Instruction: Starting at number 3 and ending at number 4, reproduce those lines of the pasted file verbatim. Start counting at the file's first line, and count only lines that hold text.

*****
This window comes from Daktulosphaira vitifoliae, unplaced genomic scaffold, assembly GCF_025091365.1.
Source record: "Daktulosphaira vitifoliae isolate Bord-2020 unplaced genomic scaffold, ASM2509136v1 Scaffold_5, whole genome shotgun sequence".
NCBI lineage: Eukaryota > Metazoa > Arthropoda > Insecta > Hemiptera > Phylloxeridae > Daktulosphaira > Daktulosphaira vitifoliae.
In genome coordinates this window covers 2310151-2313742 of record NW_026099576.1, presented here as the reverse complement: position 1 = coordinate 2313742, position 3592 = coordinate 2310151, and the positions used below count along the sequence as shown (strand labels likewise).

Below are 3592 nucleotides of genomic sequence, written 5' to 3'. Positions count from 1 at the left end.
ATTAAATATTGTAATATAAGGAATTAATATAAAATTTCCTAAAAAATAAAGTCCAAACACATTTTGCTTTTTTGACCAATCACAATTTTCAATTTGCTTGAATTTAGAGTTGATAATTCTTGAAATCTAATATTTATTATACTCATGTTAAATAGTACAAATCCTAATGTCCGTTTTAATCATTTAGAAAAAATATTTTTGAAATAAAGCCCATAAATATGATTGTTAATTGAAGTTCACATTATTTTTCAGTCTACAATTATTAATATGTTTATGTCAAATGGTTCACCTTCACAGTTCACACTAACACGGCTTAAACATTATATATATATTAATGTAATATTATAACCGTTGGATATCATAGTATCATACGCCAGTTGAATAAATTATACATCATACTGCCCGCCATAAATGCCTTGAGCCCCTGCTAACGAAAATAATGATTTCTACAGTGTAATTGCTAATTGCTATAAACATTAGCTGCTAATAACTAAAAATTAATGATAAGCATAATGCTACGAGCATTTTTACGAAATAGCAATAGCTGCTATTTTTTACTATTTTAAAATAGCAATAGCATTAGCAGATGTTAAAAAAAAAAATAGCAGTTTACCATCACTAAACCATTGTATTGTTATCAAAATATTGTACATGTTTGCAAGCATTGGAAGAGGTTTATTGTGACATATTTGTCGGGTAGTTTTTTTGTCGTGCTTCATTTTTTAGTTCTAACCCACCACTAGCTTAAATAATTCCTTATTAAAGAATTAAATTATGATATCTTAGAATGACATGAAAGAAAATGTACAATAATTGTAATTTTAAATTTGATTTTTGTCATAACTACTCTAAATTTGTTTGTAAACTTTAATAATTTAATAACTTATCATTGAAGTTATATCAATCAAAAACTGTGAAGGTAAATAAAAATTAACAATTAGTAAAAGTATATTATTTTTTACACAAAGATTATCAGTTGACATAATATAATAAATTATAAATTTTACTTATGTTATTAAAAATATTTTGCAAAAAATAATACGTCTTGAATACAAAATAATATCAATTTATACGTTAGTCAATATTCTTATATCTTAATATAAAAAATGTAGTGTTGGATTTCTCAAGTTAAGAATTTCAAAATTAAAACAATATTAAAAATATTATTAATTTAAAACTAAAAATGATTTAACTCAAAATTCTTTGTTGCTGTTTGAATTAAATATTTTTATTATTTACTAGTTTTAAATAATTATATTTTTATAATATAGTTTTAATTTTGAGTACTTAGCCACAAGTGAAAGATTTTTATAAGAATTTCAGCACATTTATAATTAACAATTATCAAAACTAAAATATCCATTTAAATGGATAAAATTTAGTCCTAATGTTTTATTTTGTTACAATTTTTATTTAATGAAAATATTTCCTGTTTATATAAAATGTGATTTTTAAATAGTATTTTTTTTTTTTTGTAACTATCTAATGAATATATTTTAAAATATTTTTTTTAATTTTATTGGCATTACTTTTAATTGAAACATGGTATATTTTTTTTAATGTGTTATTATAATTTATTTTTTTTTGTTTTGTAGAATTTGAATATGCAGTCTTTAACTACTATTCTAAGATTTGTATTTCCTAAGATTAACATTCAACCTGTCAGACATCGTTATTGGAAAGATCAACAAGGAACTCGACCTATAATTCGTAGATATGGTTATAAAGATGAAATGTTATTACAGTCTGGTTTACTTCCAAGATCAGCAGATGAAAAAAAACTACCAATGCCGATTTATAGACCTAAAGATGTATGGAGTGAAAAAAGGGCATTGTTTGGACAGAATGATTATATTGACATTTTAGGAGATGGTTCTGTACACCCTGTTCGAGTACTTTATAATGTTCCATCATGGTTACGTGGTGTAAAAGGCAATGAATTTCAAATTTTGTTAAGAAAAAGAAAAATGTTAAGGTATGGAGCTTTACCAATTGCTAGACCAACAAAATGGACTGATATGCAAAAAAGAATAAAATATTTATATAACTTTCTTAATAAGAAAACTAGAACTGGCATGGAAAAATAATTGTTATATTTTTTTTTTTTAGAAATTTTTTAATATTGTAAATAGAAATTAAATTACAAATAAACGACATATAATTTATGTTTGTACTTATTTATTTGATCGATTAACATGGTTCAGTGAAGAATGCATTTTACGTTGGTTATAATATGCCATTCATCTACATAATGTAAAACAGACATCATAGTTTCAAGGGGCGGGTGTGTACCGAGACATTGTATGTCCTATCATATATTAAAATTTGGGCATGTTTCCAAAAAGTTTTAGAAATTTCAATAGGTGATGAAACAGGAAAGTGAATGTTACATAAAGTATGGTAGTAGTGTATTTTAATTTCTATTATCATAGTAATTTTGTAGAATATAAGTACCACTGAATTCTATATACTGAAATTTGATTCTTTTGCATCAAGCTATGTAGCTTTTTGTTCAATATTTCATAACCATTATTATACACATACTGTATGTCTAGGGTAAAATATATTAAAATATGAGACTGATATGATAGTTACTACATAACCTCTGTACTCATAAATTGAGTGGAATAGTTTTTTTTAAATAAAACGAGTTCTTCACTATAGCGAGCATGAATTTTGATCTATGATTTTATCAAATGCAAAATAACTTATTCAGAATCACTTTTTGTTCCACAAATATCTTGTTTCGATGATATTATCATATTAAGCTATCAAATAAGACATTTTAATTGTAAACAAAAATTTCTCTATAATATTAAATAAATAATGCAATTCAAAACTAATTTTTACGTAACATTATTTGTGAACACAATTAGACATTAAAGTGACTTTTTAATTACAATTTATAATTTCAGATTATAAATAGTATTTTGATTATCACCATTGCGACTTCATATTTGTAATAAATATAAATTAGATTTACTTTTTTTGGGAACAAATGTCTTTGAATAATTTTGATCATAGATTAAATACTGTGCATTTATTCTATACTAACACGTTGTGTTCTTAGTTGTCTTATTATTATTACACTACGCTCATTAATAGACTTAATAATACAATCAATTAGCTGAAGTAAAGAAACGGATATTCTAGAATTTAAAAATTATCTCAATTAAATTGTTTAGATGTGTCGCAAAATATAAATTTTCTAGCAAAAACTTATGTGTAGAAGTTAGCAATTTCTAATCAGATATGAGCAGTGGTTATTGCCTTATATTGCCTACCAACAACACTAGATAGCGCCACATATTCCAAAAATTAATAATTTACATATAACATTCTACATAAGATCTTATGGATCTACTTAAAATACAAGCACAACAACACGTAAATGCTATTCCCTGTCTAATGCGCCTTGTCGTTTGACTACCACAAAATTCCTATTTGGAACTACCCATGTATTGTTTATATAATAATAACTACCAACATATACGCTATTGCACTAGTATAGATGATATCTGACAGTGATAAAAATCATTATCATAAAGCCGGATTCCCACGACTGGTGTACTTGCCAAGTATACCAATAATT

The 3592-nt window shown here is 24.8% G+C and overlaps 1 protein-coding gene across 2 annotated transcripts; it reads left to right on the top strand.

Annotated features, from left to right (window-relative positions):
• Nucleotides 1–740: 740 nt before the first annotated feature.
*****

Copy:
NCBI lineage: Eukaryota > Metazoa > Arthropoda > Insecta > Hemiptera > Phylloxeridae > Daktulosphaira > Daktulosphaira vitifoliae.
In genome coordinates this window covers 2310151-2313742 of record NW_026099576.1, presented here as the reverse complement: position 1 = coordinate 2313742, position 3592 = coordinate 2310151, and the positions used below count along the sequence as shown (strand labels likewise).